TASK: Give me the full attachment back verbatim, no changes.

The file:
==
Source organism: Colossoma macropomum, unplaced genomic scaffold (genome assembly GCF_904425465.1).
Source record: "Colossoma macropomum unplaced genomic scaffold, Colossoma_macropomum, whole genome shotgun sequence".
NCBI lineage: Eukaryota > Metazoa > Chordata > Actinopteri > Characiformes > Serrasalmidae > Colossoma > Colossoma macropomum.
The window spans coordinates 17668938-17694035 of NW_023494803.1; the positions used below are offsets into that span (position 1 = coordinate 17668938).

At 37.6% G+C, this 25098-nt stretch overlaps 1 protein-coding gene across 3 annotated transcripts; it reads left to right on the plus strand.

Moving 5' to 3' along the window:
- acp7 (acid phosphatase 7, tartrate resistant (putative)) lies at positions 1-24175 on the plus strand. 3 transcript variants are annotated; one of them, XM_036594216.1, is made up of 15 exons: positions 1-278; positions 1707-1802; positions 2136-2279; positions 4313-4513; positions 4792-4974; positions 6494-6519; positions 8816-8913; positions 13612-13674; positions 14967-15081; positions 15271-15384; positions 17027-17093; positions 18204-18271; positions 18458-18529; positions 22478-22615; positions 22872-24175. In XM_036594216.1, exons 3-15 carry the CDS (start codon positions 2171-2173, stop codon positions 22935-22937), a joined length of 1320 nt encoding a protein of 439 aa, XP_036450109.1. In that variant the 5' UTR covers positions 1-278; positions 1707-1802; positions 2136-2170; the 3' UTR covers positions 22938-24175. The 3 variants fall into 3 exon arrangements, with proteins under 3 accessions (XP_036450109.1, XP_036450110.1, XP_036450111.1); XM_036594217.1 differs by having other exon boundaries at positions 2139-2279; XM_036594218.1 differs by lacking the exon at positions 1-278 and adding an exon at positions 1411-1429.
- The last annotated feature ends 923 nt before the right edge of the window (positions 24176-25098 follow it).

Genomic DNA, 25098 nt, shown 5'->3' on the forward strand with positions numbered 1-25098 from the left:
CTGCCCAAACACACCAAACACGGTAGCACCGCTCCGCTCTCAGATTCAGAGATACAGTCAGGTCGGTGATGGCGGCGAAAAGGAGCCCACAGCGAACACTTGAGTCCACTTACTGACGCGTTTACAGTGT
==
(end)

Source organism: Colossoma macropomum, unplaced genomic scaffold (genome assembly GCF_904425465.1).
Source record: "Colossoma macropomum unplaced genomic scaffold, Colossoma_macropomum, whole genome shotgun sequence".
NCBI lineage: Eukaryota > Metazoa > Chordata > Actinopteri > Characiformes > Serrasalmidae > Colossoma > Colossoma macropomum.
The window spans coordinates 17668938-17694035 of NW_023494803.1; the positions used below are offsets into that span (position 1 = coordinate 17668938).

At 37.6% G+C, this 25098-nt stretch overlaps 1 protein-coding gene across 3 annotated transcripts; it reads left to right on the plus strand.

Moving 5' to 3' along the window:
- acp7 (acid phosphatase 7, tartrate resistant (putative)) lies at positions 1-24175 on the plus strand. 3 transcript variants are annotated; one of them, XM_036594216.1, is made up of 15 exons: positions 1-278; positions 1707-1802; positions 2136-2279; positions 4313-4513; positions 4792-4974; positions 6494-6519; positions 8816-8913; positions 13612-13674; positions 14967-15081; positions 15271-15384; positions 17027-17093; positions 18204-18271; positions 18458-18529; positions 22478-22615; positions 22872-24175. In XM_036594216.1, exons 3-15 carry the CDS (start codon positions 2171-2173, stop codon positions 22935-22937), a joined length of 1320 nt encoding a protein of 439 aa, XP_036450109.1. In that variant the 5' UTR covers positions 1-278; positions 1707-1802; positions 2136-2170; the 3' UTR covers positions 22938-24175. The 3 variants fall into 3 exon arrangements, with proteins under 3 accessions (XP_036450109.1, XP_036450110.1, XP_036450111.1); XM_036594217.1 differs by having other exon boundaries at positions 2139-2279; XM_036594218.1 differs by lacking the exon at positions 1-278 and adding an exon at positions 1411-1429.
- The last annotated feature ends 923 nt before the right edge of the window (positions 24176-25098 follow it).

Genomic DNA, 25098 nt, shown 5'->3' on the forward strand with positions numbered 1-25098 from the left:
CTGCCCAAACACACCAAACACGGTAGCACCGCTCCGCTCTCAGATTCAGAGATACAGTCAGGTCGGTGATGGCGGCGAAAAGGAGCCCACAGCGAACACTTGAGTCCACTTACTGACGCGTTTACAGTGT